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Concrete Resurfacing

Concrete resurfacing is a very popular project for homeowners, because it allows one to get a brand-new surface for a fraction of the cost of what new concrete would cost. The concept is not new, and it is gaining in popularity for commercial work and public highways. Many public roads and concrete bridges are getting new thin overlays installed as part of a concrete resurfacing project.

On a smaller level, the products you use to perform concrete resurfacing are readily available and inexpensive. If you want to make your own resurfacing material, all you need is Portland cement, medium or coarse sand and some water. If the concrete resurfacing layer is thicker than 1 inch, you may also need some small rounded pea gravel for the mix.

If you do not want to mix your own concrete resurfacing material, then you can buy products that are in a bag or a bucket. Some of the pre-mixed products are very thin, and will not disguise serious holes or scaled areas in badly worn concrete. Concrete scaling happens when a top thin layer pops off the concrete, and reveals the stones that are in the concrete mix.

Thicker concrete resurfacing materials will cover up deep depressions or worn spots in concrete. The tricks to making the concrete resurfacing project last for many years are as follows:

  • remove all loose concrete
  • clean the concrete surface well
  • work when the air temperature is in the 50-60 F range
  • work on an overcast day with still or no wind
  • dampen the old concrete and apply a thin layer of cement paste before installing the concrete resurfacing material

If you mix your own concrete resurfacing material for a thin overlay, mix three parts sand to one part Portland cement. Add just enough water to make the consistency of the mix similar to bricklayer's mortar. If you have to add the small pea gravel for a mix over 1 inch thick, then the mixing ratios are: three parts gravel, two parts sand and 1.5 parts Portland cement.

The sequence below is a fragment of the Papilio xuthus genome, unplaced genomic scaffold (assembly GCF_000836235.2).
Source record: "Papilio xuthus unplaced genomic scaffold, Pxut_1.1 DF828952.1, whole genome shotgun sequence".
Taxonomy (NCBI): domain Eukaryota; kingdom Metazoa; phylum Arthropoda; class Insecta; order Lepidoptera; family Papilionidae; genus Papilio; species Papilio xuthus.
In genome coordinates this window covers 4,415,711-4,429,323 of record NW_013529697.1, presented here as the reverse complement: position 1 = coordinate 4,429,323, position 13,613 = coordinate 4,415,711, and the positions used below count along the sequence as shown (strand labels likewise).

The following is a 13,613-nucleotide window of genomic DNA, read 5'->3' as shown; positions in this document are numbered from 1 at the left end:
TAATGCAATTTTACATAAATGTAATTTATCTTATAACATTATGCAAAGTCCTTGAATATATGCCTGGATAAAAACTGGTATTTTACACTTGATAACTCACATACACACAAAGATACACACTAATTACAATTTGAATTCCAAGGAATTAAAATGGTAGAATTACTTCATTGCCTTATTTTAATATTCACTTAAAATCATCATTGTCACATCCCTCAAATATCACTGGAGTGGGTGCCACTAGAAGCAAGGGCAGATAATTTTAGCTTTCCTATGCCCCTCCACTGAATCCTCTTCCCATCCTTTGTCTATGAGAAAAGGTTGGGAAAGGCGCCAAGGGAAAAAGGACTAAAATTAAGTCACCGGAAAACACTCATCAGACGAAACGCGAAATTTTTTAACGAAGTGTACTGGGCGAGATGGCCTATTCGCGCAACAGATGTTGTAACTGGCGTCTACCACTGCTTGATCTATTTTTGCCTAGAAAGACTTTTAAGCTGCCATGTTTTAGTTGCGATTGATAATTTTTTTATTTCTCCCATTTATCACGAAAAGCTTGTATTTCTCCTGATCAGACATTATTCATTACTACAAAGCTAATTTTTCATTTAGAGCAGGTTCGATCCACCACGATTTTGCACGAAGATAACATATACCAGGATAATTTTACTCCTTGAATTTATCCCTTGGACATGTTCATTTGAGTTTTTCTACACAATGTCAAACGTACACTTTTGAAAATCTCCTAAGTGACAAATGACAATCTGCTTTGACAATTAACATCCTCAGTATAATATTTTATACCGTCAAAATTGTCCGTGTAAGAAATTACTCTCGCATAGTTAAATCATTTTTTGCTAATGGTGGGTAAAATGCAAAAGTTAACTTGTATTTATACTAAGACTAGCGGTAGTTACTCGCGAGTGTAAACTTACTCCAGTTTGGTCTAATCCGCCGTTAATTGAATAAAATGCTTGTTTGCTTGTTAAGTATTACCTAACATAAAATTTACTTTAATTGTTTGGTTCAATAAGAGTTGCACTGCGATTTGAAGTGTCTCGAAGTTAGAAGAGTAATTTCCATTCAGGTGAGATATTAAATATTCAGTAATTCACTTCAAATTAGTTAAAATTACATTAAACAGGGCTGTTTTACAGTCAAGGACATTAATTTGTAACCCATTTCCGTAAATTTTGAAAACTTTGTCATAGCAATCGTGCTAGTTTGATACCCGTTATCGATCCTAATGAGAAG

Column EM0028

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9 Responses to Concrete Resurfacing

  1. Hi I want to turn my garage into a living area. I need to raise the existing floor up 2courses of brick to meet the floor inside the property so i dont have a step down. Will I need to insulate the new garage floor or just put a membrane down on top of the old floor and pour? Thanks

  2. Hi Tim. I have recently resurfaced my basement floor and was wondering how long before I can wet it ( clean off latency before acid staining). Its been down aprox a week now and any water that spills seems to start it turning back to its viscous liquid form! Any suggestions?

    • Lisa, your question requires lots of typing, plus I have some questions for you so I can give you the correct answer(s). I only do pithy answers here in the comment section. If you want to protect the investment you have in your house and not waste time or money *hoping* you make the right decision, you should talk to me on the phone for just 15 minutes. It'll be the best investment you've ever made in your home!

  3. We had our in-ground concrete pool resurfaced last year $5,000 and it was great. It felt great. This year the flooring and steps(except the top step) is so course and rough that it hurts your feet. Also it looks like dirt on the bottom but there isn't any and it had a white film on top of the water. My husband called the man out who did the job and he claims it's the way my husband thru chlorine on the surface instead of in skimmer and it caused a chemical burn. He said that my husband needed to drain it and power wash it or drain it and do an acid wash on it.

    Thanks for you help.

  4. you have many articles on 'concrete overlay'....ther is slightly diff info re the mix ratio...the articles arent dated.. how do i know which is the most current info... thanks a lot

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